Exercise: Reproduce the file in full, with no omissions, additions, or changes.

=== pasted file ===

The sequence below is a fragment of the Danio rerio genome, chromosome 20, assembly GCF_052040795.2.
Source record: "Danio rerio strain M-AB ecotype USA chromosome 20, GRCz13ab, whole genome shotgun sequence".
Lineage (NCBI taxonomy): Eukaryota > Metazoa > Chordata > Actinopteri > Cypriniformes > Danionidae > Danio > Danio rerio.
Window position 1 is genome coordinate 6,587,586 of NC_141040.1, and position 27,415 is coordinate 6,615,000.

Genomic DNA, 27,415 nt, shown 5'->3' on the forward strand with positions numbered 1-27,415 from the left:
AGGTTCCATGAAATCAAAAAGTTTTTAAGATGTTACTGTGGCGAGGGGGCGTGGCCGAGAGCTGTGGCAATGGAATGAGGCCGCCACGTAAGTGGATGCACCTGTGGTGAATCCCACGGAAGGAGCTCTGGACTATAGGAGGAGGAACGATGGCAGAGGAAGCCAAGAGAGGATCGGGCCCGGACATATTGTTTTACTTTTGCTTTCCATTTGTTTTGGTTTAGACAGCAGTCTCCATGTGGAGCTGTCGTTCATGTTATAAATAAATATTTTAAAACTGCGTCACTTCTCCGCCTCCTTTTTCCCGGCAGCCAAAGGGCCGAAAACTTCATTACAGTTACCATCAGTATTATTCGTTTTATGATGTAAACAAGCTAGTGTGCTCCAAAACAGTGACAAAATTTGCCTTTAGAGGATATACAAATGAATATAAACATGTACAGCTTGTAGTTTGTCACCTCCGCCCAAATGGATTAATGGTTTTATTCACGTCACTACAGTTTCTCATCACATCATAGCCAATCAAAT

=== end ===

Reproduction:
The sequence below is a fragment of the Danio rerio genome, chromosome 20, assembly GCF_052040795.2.
Source record: "Danio rerio strain M-AB ecotype USA chromosome 20, GRCz13ab, whole genome shotgun sequence".
Lineage (NCBI taxonomy): Eukaryota > Metazoa > Chordata > Actinopteri > Cypriniformes > Danionidae > Danio > Danio rerio.
Window position 1 is genome coordinate 6,587,586 of NC_141040.1, and position 27,415 is coordinate 6,615,000.

Genomic DNA, 27,415 nt, shown 5'->3' on the forward strand with positions numbered 1-27,415 from the left:
AGGTTCCATGAAATCAAAAAGTTTTTAAGATGTTACTGTGGCGAGGGGGCGTGGCCGAGAGCTGTGGCAATGGAATGAGGCCGCCACGTAAGTGGATGCACCTGTGGTGAATCCCACGGAAGGAGCTCTGGACTATAGGAGGAGGAACGATGGCAGAGGAAGCCAAGAGAGGATCGGGCCCGGACATATTGTTTTACTTTTGCTTTCCATTTGTTTTGGTTTAGACAGCAGTCTCCATGTGGAGCTGTCGTTCATGTTATAAATAAATATTTTAAAACTGCGTCACTTCTCCGCCTCCTTTTTCCCGGCAGCCAAAGGGCCGAAAACTTCATTACAGTTACCATCAGTATTATTCGTTTTATGATGTAAACAAGCTAGTGTGCTCCAAAACAGTGACAAAATTTGCCTTTAGAGGATATACAAATGAATATAAACATGTACAGCTTGTAGTTTGTCACCTCCGCCCAAATGGATTAATGGTTTTATTCACGTCACTACAGTTTCTCATCACATCATAGCCAATCAAAT